Since there is no easy to quickly search through hundreds of CD photos of robots for ideas i was wondering how and what teams did for their chassis. I was stupid and did not take pictures of the different bots and nats last year and now i wish i had.
What did teams do for their chassis as far as; how did you build chassis-welded bolted or other? what type of wheeels did you use-if any? how did you power the wheels-chain belt gear box directly to wheel or other? what was your drive platform-4 wheel skid steer omni or other? pics would be greatly appreciated.
Here’s our frame
We direct drove the front right and back left wheels by means of flex coupling from the gearbox. pic All the wheels on each side were linked together with #25 sprockets and chain.
Le me know if you have any questions.
EDIT: We used button head machine screws to secure the tread to the hub. Rivets are another good option.
I knew there was another question i was gonna ask. For the teams that make your own wheels- How do you glue the said “grippy material” for lack of a better word to the hub?
This year, 1293 used the Kitbot in the low-rider configuration, all bolted up. Nothing terribly original, but it got us through Palmetto, two parades, and miscellaneous bouncing through the USC campus.
The year before, we used the aluminum in the KOP to weld together a monstrosity of a frame. I don’t think anyone weighed it by itself, but it had to have weighed 15-20 pounds. (We were rookies.)
This year team 836 used a 3/16" thick aluminum plate, and boxed aluminum for the chassis and frame.
http://i12.photobucket.com/albums/a221/bcahn836/Driveplate.jpg http://i12.photobucket.com/albums/a221/bcahn836/RobotFrame.jpg http://i12.photobucket.com/albums/a221/bcahn836/Finalrobot.jpg
Ok here is the logic behind the plate. For one it is very hard to break, second you don’t have to keep adding braces to make it sturdy and or add braces to mount stuff on, third if you need to lose weight drill some holes, but alot of holes. The most any other robot has done to the plate is a small nick, but to those who hit us at high speed i would kinda think twice, that plate isn’t going to budge.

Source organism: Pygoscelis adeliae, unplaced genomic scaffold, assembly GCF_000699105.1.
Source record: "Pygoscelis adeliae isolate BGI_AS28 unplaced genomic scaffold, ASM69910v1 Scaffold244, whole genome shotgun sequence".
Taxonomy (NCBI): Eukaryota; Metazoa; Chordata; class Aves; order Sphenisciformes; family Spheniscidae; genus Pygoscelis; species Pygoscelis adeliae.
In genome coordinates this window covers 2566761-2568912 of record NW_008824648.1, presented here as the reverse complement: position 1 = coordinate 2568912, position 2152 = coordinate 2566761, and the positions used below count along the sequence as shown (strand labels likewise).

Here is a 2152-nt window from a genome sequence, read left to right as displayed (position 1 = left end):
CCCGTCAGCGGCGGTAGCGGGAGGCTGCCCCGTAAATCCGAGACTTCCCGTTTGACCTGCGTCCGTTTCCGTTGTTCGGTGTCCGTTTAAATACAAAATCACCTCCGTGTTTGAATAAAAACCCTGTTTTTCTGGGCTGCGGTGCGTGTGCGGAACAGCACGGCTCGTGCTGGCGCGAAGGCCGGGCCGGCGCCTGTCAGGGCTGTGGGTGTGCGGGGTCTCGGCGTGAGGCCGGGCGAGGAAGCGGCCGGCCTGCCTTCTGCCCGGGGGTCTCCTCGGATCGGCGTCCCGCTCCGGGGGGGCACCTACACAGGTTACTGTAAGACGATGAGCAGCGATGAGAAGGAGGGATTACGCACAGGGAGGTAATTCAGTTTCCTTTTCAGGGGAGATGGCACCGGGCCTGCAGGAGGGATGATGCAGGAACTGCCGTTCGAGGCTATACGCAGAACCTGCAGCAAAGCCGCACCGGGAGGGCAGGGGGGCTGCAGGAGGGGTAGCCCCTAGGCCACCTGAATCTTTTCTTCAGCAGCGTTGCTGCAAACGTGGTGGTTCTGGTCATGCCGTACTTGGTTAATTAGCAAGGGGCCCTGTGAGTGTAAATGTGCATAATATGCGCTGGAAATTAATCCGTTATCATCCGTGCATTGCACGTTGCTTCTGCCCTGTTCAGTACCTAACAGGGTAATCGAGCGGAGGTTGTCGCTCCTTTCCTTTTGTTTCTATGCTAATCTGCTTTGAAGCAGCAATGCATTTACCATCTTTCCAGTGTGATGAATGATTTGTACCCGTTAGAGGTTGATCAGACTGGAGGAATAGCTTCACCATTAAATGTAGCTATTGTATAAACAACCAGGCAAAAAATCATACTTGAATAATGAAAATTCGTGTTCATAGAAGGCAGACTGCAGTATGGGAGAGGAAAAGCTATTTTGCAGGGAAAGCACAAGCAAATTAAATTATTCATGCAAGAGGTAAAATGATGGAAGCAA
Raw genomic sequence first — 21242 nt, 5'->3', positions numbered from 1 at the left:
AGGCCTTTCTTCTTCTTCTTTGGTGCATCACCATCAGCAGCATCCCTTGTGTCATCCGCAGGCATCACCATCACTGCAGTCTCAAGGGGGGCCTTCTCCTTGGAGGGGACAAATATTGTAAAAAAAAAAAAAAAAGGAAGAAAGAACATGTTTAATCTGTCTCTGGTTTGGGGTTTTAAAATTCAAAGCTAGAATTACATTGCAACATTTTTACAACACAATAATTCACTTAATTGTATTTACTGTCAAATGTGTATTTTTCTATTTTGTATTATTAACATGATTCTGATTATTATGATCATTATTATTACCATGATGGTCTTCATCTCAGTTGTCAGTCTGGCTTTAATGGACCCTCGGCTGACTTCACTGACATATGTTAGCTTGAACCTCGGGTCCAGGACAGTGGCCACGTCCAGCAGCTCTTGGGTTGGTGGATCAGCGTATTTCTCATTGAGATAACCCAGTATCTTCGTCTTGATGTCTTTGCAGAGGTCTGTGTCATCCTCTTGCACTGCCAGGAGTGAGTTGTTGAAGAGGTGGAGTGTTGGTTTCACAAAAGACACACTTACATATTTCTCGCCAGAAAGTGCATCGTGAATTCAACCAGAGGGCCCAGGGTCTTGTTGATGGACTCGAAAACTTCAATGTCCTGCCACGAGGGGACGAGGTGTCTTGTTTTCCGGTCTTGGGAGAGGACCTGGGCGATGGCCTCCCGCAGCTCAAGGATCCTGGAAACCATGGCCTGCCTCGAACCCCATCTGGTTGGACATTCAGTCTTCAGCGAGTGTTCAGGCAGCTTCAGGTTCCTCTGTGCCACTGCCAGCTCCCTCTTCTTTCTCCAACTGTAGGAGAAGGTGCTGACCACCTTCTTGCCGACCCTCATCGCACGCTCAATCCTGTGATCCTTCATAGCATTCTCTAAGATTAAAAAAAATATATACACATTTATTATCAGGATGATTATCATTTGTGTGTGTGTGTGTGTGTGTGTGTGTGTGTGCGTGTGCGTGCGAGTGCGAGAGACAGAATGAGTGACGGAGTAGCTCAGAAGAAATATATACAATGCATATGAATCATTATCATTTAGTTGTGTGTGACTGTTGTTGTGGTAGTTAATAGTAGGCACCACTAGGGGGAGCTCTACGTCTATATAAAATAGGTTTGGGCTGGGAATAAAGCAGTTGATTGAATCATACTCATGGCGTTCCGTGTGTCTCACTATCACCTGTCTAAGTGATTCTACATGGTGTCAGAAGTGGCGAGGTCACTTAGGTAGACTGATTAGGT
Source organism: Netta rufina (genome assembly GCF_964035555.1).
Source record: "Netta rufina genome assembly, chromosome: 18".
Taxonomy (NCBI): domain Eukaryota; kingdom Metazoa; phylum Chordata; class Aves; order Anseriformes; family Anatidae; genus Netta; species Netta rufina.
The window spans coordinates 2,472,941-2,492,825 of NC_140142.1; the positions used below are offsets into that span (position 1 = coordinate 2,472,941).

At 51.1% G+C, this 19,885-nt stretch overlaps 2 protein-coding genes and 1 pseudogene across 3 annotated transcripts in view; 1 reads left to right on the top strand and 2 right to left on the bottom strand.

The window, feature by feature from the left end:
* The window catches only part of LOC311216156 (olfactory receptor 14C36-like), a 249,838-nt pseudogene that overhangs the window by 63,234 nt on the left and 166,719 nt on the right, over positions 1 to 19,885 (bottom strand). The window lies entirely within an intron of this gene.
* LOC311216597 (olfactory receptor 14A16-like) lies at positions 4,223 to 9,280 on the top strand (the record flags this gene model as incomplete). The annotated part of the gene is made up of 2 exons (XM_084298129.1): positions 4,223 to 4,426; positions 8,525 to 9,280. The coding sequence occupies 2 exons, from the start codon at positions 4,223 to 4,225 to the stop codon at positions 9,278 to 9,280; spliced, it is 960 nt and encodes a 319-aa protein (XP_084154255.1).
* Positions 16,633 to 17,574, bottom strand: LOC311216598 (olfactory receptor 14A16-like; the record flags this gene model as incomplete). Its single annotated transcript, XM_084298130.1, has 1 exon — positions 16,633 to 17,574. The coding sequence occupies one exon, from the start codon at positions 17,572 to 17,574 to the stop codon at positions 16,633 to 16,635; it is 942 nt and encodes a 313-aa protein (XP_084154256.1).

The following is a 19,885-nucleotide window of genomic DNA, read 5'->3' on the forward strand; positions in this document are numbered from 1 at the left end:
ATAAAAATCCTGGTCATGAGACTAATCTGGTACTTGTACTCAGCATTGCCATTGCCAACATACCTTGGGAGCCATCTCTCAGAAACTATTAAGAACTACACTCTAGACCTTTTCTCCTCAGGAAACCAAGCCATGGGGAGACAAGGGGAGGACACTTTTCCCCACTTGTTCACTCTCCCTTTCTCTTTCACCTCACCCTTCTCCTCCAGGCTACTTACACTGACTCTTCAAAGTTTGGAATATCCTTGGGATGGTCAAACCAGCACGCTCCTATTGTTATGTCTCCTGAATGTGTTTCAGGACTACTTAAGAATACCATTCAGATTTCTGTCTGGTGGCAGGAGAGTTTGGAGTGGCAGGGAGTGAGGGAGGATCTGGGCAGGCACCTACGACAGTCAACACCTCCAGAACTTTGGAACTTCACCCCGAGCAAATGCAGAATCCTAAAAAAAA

- 6 wheel tank steering
- gearbox drives middle wheels and chains drive the front and back
- bolted frame with riveted pan
- custom wheels
- used contact cement and rivets for the tread
We just epoxy it to the hub, then put a few screws through (relatively deeply because of the “no metal touching the ground” rule) for good measure.
229 welded the KOP chassis in a 6-wheel drive configuration with custom 4 inch wheels, and a custom 2-speed shift on the fly gearbox. We were very happy with how we designed and built our base. It got through FLR, Buckeye, the Championships, and RaChaCha Ruckus.
When it came to the wheels we just riveted the tread to the wheels. An adhesive will hold, but it is much harder to take and replace a tread if it becomes worn down. Not that rivets are much better, they can be ripped out of the tread and create problems such as getting the tread jammed between the chain and sprocket.
Our custom 4 inch wheels
The beginning of our gearboxes
Our gearbox plates on robot weightwatchers
3/8" Al Plate!! That would weigh almost 20 lbs by itself. That’s seems a bit overkill, are you sure you don’t mean 3/16"?
Last we used a real simple low design for the chassis out of 3/4" x 1.5" rectangular Alumin tubing in the front and back, and then 3/4" x 1.75" C channel Alumin down the lengths to support the wheels. We welded it all up and used 6 wheel design with the kit transmissions linked up with #35 chain. We used nylon sprockets attached to our wheels which was simple since our custom 6" wheels had no hub.
I attached a few simple pics.
Here’s an archive of various FIRST drivetrains, frames and wheels from 1999-2004.
I may have just found my new favorite design idea site
When making your own wheels with a CNC how do you go about putting a key slot in the hub.
Keyways are usually put in with a broach, not on the CNC.
Or a shaper! lol
…But who really uses those nowadays